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Libya Situation

  • Date Submitted: 05/08/2011 11:23 AM
  • Flesch-Kincaid Score: 43.3 
  • Words: 1141
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Policy Recommendation:   To achieve stability and a timely resolution, Western powers should negotiate a deal with Ghadaffi for his son Saif al-Islam to take over the country.   In return, Ghadaffi would not be prosecuted for alleged war crimes.   The alternative seems to be a prolonged military campaign resulting in more death and more instability for years to come, and would likely increase the activity of Islamist militant groups.  
National Overview:   Libya has a dominant position in the central Mediterranean and also has a larger oil reserve than any state in Europe or Africa.   Colonel Muammar Ghadaffi seized power in a coup in 1969.   Ghadaffi has been an erratic leader in his relationships with both Western powers and Arab states. After sanctions from the 1980s depleted his military power, Libya found itself back in good standing with Western Powers in 2003 but in disfavor with the Arab world.   Now he is out of favor with both.  
The February 17th Revolution:   Inspired by the recent revolutions in Tunisia and Egypt, Libyan protestors rose up against Ghadaffi in the east to demand political, social, and economic reforms.   However, rebellion from this region has frequently occurred since Ghadaffi came to power.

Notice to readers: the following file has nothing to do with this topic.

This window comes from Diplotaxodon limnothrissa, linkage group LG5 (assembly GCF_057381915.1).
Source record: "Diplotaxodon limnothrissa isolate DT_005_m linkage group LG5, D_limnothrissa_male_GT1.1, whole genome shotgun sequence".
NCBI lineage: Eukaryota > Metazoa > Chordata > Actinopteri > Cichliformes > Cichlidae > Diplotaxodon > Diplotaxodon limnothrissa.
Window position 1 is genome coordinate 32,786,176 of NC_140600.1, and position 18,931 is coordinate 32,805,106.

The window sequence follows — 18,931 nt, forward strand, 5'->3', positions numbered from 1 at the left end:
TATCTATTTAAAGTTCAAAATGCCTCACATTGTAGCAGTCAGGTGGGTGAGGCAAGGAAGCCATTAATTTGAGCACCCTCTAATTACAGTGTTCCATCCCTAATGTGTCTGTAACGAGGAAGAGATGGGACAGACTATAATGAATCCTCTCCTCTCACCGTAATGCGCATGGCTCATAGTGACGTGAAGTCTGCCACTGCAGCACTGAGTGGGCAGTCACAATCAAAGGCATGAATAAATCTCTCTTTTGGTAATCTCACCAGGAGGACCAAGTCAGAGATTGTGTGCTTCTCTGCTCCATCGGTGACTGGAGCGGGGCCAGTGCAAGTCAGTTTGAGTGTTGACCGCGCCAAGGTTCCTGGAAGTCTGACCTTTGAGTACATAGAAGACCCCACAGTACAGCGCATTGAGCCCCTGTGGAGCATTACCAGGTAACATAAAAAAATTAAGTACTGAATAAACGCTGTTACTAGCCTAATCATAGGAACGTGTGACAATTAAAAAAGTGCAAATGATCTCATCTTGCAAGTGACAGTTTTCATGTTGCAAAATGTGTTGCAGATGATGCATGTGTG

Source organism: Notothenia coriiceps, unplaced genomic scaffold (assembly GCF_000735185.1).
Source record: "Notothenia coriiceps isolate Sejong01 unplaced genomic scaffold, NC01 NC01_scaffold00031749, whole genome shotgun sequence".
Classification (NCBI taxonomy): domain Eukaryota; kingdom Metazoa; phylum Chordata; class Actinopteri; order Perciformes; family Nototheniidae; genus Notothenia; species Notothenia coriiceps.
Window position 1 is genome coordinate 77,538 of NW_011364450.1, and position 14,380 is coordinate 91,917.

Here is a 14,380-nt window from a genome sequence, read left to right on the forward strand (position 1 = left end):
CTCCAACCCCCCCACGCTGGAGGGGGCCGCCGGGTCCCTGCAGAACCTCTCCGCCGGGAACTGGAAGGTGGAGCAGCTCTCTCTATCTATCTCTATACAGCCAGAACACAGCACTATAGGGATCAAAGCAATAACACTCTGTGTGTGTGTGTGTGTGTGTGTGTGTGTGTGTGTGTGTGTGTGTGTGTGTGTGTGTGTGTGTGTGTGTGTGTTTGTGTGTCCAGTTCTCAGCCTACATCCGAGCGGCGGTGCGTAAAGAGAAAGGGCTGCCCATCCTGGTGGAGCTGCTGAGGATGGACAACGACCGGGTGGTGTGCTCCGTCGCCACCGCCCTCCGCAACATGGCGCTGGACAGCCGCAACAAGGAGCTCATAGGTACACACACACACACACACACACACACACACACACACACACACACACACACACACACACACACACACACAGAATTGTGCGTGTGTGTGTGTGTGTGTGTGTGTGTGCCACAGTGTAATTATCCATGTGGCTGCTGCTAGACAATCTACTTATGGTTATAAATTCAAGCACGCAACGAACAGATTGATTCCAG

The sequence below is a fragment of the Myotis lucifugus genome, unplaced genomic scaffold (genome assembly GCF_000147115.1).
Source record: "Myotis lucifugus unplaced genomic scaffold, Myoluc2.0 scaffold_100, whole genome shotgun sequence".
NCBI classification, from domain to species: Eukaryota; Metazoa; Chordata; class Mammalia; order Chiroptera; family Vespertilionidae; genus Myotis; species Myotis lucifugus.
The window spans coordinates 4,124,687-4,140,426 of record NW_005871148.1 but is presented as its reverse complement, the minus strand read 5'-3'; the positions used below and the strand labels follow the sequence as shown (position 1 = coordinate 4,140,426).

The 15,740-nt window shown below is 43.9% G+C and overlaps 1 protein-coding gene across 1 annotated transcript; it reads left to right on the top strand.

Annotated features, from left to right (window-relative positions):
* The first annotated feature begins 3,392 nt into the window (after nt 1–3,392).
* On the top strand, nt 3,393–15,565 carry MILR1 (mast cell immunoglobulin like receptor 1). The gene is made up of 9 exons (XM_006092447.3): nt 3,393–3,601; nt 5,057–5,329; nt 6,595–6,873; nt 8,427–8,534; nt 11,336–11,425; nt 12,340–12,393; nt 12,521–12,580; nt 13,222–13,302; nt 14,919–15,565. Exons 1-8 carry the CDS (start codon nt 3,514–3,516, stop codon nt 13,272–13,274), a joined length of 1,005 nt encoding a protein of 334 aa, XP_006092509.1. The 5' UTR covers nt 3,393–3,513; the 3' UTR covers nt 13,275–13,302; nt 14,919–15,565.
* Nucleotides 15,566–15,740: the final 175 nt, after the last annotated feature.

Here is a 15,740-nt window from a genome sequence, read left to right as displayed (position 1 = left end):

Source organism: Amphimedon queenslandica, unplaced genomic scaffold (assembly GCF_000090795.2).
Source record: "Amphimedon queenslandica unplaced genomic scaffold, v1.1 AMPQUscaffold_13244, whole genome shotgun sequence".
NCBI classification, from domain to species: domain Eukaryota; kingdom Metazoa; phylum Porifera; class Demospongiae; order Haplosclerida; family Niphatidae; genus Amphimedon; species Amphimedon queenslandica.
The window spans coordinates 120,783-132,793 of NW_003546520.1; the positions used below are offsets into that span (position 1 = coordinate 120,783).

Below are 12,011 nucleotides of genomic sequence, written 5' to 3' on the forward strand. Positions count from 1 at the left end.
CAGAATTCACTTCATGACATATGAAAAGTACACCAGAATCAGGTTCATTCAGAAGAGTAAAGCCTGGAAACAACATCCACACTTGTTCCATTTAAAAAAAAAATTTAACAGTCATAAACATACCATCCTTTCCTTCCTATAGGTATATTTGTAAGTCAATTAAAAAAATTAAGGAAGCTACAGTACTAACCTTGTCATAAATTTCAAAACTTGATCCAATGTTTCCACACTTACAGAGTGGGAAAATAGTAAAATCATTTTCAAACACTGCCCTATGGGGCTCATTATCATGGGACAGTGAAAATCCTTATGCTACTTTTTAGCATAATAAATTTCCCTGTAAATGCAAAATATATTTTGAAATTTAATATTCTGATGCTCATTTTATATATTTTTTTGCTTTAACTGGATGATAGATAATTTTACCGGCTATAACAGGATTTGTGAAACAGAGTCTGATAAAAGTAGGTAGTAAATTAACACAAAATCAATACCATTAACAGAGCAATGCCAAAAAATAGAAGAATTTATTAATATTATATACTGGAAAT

Domestic Issues:   The buildup of unrest is due to ongoing socio-economic pressures.   Libya has an unemployment rate of 30 percent and the government itself only employs about 13 percent of the population, despite promises to increase state sector employment.   This is significant because of the country’s enormous oil revenues, yet the public sees very little of these profits.   Ghadaffi has relied mostly upon security measures to keep the population in line.   He has also built up a highly developed system of patronage over the years where corruption and nepotism are rampant.  
Foreign Policy Issues:   Many Arab states and populations viewed Ghadaffi’s abandoning of non-conventional weapons as a weak concession to the West, and Libya received much...

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